Huawei Mate 40 Pro close up of the punch hole selfie cameras

The Huawei Mate 40 Pro comes with a slightly smaller 4,400mAh battery than the predecessor’s 4,500mAh cell. Included is a beefier 66W SuperCharge brick instead of last year’s 40W plug. Wireless charging has also been upgraded — this time it’s 50W, up from the Mate 30 Pro’s 27W.

Read more: How fast charging really works

Huawei’s software naming scheme has taken a different route. Historically, the firm has numbered its EMUI software the same as the Android version number. Unfortunately, EMUI 11 is based on Android 10, not Android 11. This means that right out of the gate, the software is out of date. This is likely due to the ongoing Huawei trade ban. We don’t know exactly when Huawei devices will get Android 11.

Like with other Huawei phones from the past year, there are no Google Play services on the Mate 40 Pro.

EMUI 11 looks and feels very similar to EMUI 10, with a few notable updates. There are new always-on display themes and a tweaked settings menu. Also included are Petal Search suggestions in the pulldown, accessible from the home screen.

Read more: Huawei’s Play Store alternative has gotten better, but it’s the apps that count

Continue reading: Everything you need to know about the Huawei ban

Cameras: Incremental upgrades

Huawei Mate 40 Pro taking a photo

At the heart of the Huawei Mate 40 Pro’s camera system is its huge 50MP RYYB we’ve seen before on the P40 Pro. This is still the largest camera sensor ever put into a mainstream flagship smartphone at a whopping 1/1.28 inches. The RYYB setup means the sensor swaps the conventional green subpixels in favor of yellow ones, which can pick up more light, improving low-light performance. We found this sensor to be fantastic in the P40 Pro and so we expect the same from this newer model.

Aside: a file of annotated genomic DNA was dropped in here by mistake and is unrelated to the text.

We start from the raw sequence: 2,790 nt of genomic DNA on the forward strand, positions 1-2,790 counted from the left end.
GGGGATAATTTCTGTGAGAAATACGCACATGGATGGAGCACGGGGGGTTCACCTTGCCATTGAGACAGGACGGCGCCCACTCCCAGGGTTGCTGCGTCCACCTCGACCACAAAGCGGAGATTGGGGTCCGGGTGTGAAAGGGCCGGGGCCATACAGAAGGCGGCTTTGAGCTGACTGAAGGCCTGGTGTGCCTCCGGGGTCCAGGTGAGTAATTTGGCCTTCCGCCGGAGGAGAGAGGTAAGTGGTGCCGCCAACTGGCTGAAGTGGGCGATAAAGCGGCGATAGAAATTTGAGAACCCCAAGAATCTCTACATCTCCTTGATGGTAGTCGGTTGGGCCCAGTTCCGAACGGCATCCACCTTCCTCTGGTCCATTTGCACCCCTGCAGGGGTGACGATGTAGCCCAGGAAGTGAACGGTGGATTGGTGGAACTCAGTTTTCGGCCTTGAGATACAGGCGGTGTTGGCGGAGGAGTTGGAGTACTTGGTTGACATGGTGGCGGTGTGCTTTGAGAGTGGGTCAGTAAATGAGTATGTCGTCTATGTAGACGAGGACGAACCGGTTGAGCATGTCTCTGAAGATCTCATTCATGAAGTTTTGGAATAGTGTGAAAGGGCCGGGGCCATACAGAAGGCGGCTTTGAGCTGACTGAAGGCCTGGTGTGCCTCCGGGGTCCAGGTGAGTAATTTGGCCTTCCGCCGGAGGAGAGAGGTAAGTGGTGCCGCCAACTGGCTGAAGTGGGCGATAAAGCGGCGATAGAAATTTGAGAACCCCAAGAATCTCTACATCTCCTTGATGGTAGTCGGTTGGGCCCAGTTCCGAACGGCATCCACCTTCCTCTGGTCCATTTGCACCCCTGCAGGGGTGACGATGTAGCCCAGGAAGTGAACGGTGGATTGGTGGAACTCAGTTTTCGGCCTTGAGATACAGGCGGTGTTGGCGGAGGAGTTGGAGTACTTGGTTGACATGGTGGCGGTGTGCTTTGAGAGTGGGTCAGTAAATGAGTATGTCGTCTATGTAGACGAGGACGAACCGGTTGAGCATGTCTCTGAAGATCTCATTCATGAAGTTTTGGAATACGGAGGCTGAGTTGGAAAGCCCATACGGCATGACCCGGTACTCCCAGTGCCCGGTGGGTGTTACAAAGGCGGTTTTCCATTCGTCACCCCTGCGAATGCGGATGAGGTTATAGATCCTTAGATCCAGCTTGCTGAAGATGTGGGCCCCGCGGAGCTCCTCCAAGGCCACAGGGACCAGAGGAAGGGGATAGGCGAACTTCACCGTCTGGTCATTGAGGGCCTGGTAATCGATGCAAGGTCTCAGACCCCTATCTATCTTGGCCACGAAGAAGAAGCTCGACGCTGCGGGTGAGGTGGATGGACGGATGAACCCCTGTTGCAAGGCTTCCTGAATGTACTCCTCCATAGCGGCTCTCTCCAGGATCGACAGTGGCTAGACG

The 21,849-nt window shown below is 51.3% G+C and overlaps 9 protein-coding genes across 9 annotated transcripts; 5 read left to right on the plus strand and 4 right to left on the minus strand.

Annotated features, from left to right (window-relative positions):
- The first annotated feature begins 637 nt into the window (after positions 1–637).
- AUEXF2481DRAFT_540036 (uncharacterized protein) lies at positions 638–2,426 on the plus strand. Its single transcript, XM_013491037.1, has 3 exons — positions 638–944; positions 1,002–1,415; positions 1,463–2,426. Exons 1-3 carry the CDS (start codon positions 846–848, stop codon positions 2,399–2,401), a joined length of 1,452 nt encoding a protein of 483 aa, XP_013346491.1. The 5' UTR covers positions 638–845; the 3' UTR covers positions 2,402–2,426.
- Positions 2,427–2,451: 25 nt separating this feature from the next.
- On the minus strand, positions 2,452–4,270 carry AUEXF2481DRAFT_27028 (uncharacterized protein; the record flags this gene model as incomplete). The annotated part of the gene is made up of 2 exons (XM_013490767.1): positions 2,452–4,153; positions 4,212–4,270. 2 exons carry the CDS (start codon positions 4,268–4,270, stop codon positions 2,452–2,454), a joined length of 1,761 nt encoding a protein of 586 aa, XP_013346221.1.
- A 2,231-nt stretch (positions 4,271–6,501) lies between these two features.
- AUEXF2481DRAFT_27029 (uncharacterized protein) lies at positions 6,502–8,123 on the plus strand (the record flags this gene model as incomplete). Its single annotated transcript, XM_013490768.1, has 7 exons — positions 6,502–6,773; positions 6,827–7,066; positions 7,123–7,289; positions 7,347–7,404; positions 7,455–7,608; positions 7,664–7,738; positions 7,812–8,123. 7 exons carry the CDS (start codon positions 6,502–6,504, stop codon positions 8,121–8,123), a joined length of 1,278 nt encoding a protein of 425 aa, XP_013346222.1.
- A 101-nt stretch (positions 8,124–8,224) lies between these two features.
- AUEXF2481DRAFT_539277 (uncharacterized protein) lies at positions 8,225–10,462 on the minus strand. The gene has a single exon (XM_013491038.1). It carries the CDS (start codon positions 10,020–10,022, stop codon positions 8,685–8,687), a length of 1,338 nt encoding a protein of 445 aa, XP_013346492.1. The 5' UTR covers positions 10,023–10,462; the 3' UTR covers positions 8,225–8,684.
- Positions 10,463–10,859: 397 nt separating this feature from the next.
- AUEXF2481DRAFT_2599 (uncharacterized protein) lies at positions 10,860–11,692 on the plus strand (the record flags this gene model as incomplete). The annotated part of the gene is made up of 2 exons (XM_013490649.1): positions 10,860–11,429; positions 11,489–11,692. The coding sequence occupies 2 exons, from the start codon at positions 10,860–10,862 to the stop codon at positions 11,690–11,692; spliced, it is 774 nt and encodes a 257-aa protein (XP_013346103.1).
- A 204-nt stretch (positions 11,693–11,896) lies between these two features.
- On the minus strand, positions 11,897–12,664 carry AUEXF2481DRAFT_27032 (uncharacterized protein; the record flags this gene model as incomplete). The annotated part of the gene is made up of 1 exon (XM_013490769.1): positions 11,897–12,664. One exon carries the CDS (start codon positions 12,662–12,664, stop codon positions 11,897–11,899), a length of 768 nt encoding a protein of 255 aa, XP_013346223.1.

Accompanying the main camera on the back is a 20MP ultra-wide sensor. Along with this is a 10X optical periscope zoom lens that outputs 8MP images. Then there’s a second 12MP telephoto camera. Finally, there’s a 3D camera for depth-sensing. Around the front is the main selfie shooter accompanied by an ultra-wide lens. Both of these reside in the large pill-shaped punch hole and output 12MP images.

Read more: Camera zoom explained: How optical, digital, and hybrid zoom work

Huawei Mate 40 Pro angled close up of the quad camera module

Huawei is offering Ultra HD 4K 60fps video on both front and rear sets of cameras. It’s also allowing the rear shooter to capture 720p slow-motion footage at a whopping 7680fps — a feature introduced by its predecessor.

This stacked camera setup means business and looks to take on the competition with its sheer pixel power. Its large sensors should help it in low-light, and its feature-rich camera app should allow users to take exactly the photo that they want.

We’ll be sure to extensively test the Mate 40 Pro’s camera suite for Android Authority’s Huawei Mate 40 Pro review, coming soon.

In summary: Modernizing the Mate

Huawei Mate 40 Pro rear panel angled on a bench

The Huawei Mate 40 Pro is a modernized version of last year’s device. It’s got faster charging, a faster chipset, and a faster display. All of this wrapped in a more 2020 package gives you a phone that looks set to compete in Europe and China with the Samsung Galaxy Note 20 Ultra, iPhone 12 Pro Max, and the Oppo Find X2 Pro.

What do you think about the Huawei Mate 40 Pro? Let us know in the comments.

Source link

Next Post

Fitbit Inspire 2 review: For new users only

The Fitbit Inspire HR didn’t really need an update. Fitbit’s affordable tracker has been near the top of our best cheap fitness trackers list since it was announced in early 2018. However, Xiaomi’s Mi Band line has been making good progress over the years, offering better hardware, longer battery life, […]

Subscribe US Now